Different Terminology is used by Western Medical Acupuncture and Chinese Acupuncture
While Western medical acupuncture has evolved from Chinese acupuncture, its practitioners no longer adhere to concepts such as Yin/Yang and circulation of qi. Practitioners of Western Medical Acupuncture regard acupuncture as part of conventional medicine, rather than a complete ‘‘alternative medical system’’.
Table showing the differences between Western Medical Acupuncture and Traditional Acupuncture1
|Western Medical Acupuncture||Differences||Traditional Acupuncture– from Chinese traditional medicine (TCM) theory|
is based in biomedical science
|Rationale||Mechanism of change (changing the symptoms) depends upon affecting the balance of Qi, Yin & Yang, & other defined substances of the patient, as decided by the differential diagnosis|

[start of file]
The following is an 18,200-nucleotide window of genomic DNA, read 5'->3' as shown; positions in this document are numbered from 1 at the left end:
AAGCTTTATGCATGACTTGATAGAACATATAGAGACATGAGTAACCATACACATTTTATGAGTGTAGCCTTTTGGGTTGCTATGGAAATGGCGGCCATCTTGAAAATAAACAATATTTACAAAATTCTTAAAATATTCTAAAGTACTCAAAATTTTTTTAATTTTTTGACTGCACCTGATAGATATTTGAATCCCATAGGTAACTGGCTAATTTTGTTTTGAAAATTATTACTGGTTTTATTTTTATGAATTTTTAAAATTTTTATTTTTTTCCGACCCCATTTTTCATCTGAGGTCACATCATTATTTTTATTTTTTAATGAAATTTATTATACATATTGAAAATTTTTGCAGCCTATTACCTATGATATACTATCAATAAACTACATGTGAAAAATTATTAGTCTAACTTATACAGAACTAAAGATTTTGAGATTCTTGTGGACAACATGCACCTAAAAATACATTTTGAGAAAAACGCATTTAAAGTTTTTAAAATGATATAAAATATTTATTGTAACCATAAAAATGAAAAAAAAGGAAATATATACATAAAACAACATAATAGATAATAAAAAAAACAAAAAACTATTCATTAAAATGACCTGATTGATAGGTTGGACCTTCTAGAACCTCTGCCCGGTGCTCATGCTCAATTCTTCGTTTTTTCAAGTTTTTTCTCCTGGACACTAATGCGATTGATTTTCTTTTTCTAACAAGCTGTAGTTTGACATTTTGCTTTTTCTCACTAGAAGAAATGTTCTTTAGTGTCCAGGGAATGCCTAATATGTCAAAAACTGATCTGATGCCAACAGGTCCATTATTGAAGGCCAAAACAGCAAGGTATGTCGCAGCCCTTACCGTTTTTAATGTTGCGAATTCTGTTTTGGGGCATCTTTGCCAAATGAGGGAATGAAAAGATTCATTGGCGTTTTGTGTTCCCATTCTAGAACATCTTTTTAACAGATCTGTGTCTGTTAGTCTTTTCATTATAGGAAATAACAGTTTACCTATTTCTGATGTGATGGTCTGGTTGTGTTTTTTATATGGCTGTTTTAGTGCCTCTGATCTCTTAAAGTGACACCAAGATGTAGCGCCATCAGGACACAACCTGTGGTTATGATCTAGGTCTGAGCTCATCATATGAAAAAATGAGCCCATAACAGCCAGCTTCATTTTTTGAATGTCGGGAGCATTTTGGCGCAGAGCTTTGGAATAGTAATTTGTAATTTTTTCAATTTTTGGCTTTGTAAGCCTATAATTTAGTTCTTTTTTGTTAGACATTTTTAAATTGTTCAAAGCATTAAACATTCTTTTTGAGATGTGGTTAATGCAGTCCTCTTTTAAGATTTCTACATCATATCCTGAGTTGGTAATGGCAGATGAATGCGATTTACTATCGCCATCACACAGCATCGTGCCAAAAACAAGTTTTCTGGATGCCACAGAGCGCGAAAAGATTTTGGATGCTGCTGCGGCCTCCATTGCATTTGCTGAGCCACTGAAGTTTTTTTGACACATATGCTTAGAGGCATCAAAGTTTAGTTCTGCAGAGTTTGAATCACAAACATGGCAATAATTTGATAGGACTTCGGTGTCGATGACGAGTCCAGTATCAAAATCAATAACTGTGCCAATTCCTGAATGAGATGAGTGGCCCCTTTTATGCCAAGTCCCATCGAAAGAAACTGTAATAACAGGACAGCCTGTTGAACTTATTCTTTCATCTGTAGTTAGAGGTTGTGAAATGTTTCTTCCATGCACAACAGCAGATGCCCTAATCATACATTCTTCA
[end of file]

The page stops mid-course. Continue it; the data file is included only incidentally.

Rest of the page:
|A change in dimensions of the symptom. For example, a change in the intensity & area of pain||Outcome||
1. Price, S., Long, A.F. Godfrey, M., Thomas, K.J. Getting inside acupuncture trials – Exploring intervention theory and rationale. BMC Complementary & Alternative Medicine 2011; 11:22
Catherine Tiphanie is a Registered Osteopath, trained in Western Medical Acupuncture by the British Medical Acupuncture Society (BMAS). She has also undertaken the related MSc (WMA) programme at the University of Hertfordshire. She uses acupuncture within her clinical practice, treating patients with a range of health problems.
Catherine Tiphanie is a member of:
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